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Pagan Parenting

Rediscovering Pagan Traditions

by Juanita Schläpfer-Miller

The children decorate large sun-shaped cookies with copious icing and edible glitter. Their older sister is baking bread and kneads into it her wishes for the coming year. The mother tells them all a story about the death and rebirth of the sun. Later she will put a candle by the bed of each child to keep vigil for them throughout the longest night of the year. They will all get up at first light, gather with their friends on an east-facing hilltop, and sing songs until the sun rises on Winter Solstice morning.

We are Witches who celebrate the seasons and rites of passage in our families' lives with rituals like the one I have described above. We use the word Witch even though it makes some people feel uncomfortable, because it is the truth and is the best word to describe who we are. The word comes from the Celtic wicca — to bend or shape (energy), which is what we do. This can also be called magic or the art of deliberately changing consciousness. In other religions, this would perhaps be described as meditation or prayer.

It is important to me to raise my child to see the Earth and all beings as sacred. To see herself as part of the interconnectedness of the Earth and its elements, plants, humans, and other animals. To hold something sacred means to respect and love it and to not want harm to come to it. For if we believe in the sacred, we will not be wasteful of the Earth's resources, and we will strive for the equality of all beings. My hope as a mother is that if my daughter sees her body as sacred, she will not abuse it with drugs or alcohol or allow others to physically abuse her.

I want her to be aware of and respect the spirits of her ancestors so she is grounded in time and appreciates her life as part of the circle of life of all beings.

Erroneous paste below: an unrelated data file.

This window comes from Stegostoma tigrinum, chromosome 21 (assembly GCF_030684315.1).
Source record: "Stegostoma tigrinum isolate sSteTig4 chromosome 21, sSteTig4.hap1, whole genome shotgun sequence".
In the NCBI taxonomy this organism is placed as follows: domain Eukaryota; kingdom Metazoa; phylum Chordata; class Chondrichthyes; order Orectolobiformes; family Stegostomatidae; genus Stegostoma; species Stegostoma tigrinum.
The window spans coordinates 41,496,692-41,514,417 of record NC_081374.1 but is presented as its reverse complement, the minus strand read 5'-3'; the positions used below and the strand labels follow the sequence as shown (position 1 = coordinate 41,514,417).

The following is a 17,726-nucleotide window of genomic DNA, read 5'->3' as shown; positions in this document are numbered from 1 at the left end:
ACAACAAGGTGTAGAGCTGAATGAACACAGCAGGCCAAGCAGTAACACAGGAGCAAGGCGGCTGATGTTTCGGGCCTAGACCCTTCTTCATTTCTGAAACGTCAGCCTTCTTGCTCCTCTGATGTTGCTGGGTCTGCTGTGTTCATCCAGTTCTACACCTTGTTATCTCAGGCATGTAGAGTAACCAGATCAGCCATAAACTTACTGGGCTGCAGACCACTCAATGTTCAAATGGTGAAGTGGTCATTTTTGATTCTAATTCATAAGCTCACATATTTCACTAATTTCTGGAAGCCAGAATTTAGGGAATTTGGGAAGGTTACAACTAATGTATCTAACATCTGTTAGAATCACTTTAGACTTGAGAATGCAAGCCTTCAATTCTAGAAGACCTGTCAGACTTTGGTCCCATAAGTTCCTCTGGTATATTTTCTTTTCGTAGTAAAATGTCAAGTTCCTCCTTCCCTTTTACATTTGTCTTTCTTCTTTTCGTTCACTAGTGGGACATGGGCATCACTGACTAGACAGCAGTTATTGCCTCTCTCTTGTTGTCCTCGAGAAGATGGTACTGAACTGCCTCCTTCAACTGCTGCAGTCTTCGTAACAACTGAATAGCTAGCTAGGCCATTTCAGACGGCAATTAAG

For small children, the spirit in everyday life can be shared by a walk along the lake, or by planting something in the garden or in pots on the balcony. In our tradition, the seasons and rites of passage are celebrated, so the shortest and the longest days of the year are made special by a ritual, and events in our lives do not pass without markers.

In Switzerland, as in many other European countries, there are many surviving pagan traditions such as "Secheleuten," the burning of winter, the children's kurbislicht parade, the pre-Julian calendar new year celebration in Appenzellerland. Most Christian holidays were grafted onto existing pagan celebrations — of course, or the people would not have gone for them! Christmas at the time of Winter Solstice, the birth of the sun. Easter, the rebirth of Christ, at the time of the Spring Equinox, an ages-old celebration of spring and birth — hence Easter eggs.

But paganism as we practice it today is a minority religion with a stigma. Witches are at best comically stereotyped and at worst vilified by popular culture — a residual attitude from the 16th century Burning Times. It is not without some trepidation that I write this article, thus exposing myself — "coming out of the broom closet" as it is known.

There are personal spiritual practices that we can do as a family but religion for me is also about community. It is important for a child to know that she is part of a tradition. It is also fun to celebrate with other families. How to do it as a family in isolation from my community in San Francisco remains to be seen. I want my daughter to see that our religion is only one way of explaining the world and that there are many other explanations.

Juanita Schläpfer-Miller is an artist/scientist who lives in Switzerland with her partner Beat and almost-two-year-old daughter Tashi.